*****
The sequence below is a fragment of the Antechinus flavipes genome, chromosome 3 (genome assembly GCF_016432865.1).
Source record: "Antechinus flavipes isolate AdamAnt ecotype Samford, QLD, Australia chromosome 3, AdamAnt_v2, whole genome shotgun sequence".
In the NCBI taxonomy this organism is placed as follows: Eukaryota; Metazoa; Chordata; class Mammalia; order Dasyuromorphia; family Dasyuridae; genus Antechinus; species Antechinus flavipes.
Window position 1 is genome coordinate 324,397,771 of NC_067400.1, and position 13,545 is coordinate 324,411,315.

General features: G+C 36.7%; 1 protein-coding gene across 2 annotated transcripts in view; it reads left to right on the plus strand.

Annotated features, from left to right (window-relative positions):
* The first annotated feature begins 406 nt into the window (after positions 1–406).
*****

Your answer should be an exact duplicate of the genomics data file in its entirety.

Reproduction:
The sequence below is a fragment of the Antechinus flavipes genome, chromosome 3 (genome assembly GCF_016432865.1).
Source record: "Antechinus flavipes isolate AdamAnt ecotype Samford, QLD, Australia chromosome 3, AdamAnt_v2, whole genome shotgun sequence".
In the NCBI taxonomy this organism is placed as follows: Eukaryota; Metazoa; Chordata; class Mammalia; order Dasyuromorphia; family Dasyuridae; genus Antechinus; species Antechinus flavipes.
Window position 1 is genome coordinate 324,397,771 of NC_067400.1, and position 13,545 is coordinate 324,411,315.

General features: G+C 36.7%; 1 protein-coding gene across 2 annotated transcripts in view; it reads left to right on the plus strand.

Annotated features, from left to right (window-relative positions):
* The first annotated feature begins 406 nt into the window (after positions 1–406).